Downsized Men on Page One of the New York Times


Posted on October 14th, 2009 by Katherine Franke
 3 comments  

The gendering of the current economic downturn was the subject of a page one story in Lawlerthe New York Times today: Still on the Job by Making Only Half as Much, by Louis Uchitelle – but that’s not what Uchitelle intended.  His story demonstrates an utter cluelessness in his coverage of  how hard it is for men to lose their identities as “breadwinners,” find themselves home taking care of the children, while earning less income than their wives.

The fact that the New York Times printed this story at all, no less put it on the front page, is flabergasting.

Uchitelle tells the story of Bryan Lawlor, a  good guy who tried to do right for his family by becoming a commercial pilot, but whose pay and status were cut in half when airline revenues dropped in the last year.  As a result, Lawlor’s blue pilot Lawler Hathat sits, not proudly on his head, but idle on a bookcase at home.  You see, with his new downgraded status, he is prohibited by airline rules from displaying authority as he used to by wearing his full uniform.  He can’t walk through the airport wearing the captain’s hat anymore – it “made me feel in command, and capable and powerful.”  It’s hard not to laugh out loud at the unwitting (really?) reference to the well-known trope of the “hat” as penis-fetish and hatless-ness as a sign of castration.  But just in case you missed the subtle implications of Lawlor’s downgrade to his masculinity, Uchitelle connects the dots for you:  Lawlor underwent a vasectomy shortly after his “downgrade” because he could no longer afford his former potency.

Uchitelle, (who did the Times coverage of the Nobel prize in economics this year that went to Elinor Ostrom, the bikefirst woman to win this prize, and failed to appreciate the gendered nature of her research) fills out the story with another (phallic) anecdote about how, after the downgrade, Mr. Lawlor had to sell his prized Harley which he had bought when things were going well,  “imagining that he would take it for spins on his days off, the wind blowing in his hair [sic] as he raced along the sparsely populated roads in Richmond’s semi-rural suburbs. ” Yes, Uchitelle really wrote this.  The photograph that accompanies this part of the story has Mr. Lawlor looking wistfully at his Harley while his son figures in the background next to a bicycle – and with his father’s captain’s hat on.  Get it?

There’s so much wrong about this piece.  Editorializing such as: “Mrs. Lawlor praises her husband’s adeptness in the routines of child care. But money also drives him.”  Or, in describing Lawlor’s work for the pilots’ union mediating (yes, mediating – clearly a feminine approach to conflict) pilot disputes, Uchitelle writes:  “That is not the same as Lawlorkidscommanding an airliner — walking through the airport wearing the captain’s hat — but it brings him part way back.”  Or maybe my favorite (but it’s so hard to choose):  “His father’s two unmarried sisters, both retired teachers, insist on helping their only nephew [Bryan]— the one family member perpetuating the Lawlor name not only in this generation but, through his three sons, the next generation.”  It seems that not only is Bryan Lawlor’s masculinity at stake in his “downgrade” at work, but so too the entire Lawlor family patrimony.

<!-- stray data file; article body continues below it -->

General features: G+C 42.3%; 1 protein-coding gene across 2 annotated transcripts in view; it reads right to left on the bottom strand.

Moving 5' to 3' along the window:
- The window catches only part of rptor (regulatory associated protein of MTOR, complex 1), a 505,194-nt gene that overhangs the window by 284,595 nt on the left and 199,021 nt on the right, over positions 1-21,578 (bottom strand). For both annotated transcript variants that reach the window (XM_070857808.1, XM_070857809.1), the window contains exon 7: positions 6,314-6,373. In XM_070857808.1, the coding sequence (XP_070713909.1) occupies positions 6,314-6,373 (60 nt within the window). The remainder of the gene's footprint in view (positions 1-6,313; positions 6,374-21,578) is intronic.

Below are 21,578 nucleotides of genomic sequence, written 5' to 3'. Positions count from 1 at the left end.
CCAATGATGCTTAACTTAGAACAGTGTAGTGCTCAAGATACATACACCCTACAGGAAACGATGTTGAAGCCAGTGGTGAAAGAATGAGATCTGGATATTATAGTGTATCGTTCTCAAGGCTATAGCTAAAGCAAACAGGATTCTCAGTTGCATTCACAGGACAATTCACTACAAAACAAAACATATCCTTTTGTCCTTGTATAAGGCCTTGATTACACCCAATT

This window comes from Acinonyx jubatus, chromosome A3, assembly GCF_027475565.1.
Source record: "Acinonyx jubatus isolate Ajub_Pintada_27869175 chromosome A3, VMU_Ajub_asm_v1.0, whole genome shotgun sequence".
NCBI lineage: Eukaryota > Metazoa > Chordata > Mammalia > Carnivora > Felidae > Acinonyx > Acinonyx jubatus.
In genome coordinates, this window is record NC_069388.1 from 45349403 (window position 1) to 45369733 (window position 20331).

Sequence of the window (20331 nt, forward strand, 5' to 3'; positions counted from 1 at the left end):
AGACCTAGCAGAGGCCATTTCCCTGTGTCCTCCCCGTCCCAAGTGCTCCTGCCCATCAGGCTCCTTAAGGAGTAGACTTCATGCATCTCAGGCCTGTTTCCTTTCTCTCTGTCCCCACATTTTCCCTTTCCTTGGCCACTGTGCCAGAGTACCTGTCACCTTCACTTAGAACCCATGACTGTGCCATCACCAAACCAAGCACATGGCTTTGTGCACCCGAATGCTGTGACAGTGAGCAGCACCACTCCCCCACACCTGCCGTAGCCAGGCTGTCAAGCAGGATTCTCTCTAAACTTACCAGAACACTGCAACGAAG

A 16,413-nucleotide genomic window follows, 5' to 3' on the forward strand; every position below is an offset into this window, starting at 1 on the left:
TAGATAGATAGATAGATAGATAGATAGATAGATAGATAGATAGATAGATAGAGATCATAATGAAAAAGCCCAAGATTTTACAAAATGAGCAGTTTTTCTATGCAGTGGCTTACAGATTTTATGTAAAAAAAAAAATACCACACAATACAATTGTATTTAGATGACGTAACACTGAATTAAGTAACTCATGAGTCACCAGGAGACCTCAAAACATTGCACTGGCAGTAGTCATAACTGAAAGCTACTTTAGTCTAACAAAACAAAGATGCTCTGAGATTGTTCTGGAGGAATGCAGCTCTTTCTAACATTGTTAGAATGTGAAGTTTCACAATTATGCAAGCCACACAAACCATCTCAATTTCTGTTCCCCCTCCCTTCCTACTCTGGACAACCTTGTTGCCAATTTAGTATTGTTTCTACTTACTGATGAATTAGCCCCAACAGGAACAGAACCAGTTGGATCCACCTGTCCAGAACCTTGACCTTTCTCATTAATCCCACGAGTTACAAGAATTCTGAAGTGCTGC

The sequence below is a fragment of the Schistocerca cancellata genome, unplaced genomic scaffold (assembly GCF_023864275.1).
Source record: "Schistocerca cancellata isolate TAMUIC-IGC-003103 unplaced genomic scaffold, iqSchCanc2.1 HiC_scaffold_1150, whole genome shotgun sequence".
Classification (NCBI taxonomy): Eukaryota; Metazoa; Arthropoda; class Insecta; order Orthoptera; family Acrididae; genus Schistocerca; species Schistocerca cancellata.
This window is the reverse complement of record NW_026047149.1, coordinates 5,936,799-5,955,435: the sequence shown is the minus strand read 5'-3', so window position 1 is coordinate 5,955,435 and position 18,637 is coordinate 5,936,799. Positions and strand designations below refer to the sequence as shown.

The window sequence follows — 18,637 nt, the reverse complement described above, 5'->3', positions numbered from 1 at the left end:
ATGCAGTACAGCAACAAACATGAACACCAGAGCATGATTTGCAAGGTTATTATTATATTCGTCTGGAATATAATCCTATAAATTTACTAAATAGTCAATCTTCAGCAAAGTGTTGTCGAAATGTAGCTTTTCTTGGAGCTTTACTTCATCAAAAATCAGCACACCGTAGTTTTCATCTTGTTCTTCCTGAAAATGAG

Uchitelle hesitates not in bringing the women in Bryan’s life into the gendered picture as well.  His mother, who surely loves her son, Uchitelle uses to round out the masculinity harm here:

“His mother, Patricia Lawlor, anguishes over this scaling back of his exuberance and the psychological effect of the pay cut. “Let me put it this way,” she said of her only son, the oldest of topgun2her three children. “When we went out to dinner and he was a captain, with a captain’s pay, he for the first time picked up the check. He would say, ‘I’ll get it, Dad,’ instead of letting his father pick it up. It gave him a great deal of pride to do that. ‘Let me buy, Dad, for once.’ And now he does not say that anymore.”

I somehow thought we were beyond this kind of reporting, reporting that is really loosely-veiled melancholia for the loss of a never-realized ideal of a particular form of masculinity.

mother, Patricia Lawlor, anguishes over this scaling back of his exuberance and the psychological effect of the pay cut.

“Let me put it this way,” she said of her only son, the oldest of her three children. “When we went out to dinner and he was a captain, with a captain’s pay, he for the first time picked up the check. He would say, ‘I’ll get it, Dad,’ instead of letting his father pick it up. It gave him a great deal of pride to do that. ‘Let me buy, Dad, for once.’ And now he does not say that anymore.”

3 comments

  1. That is the most cringe-worthy embarrassing article I’ve read in a long time. Embarrassing for both the subjects and the author.

    Although for the record, I’d never heard of the “hatless head as sign of castration” trope even suggested before… Though that likely says more about me than about whether it’s common or not.

  2. […] places a lot of pressure on men. Feminist pieces like one by Katherine M. Franke at Columbia Law School add to it. Franke analyzes a recent New York Times article Still on the Job […]

  3. Red Wine and the bottles they come in are quite intriguing.

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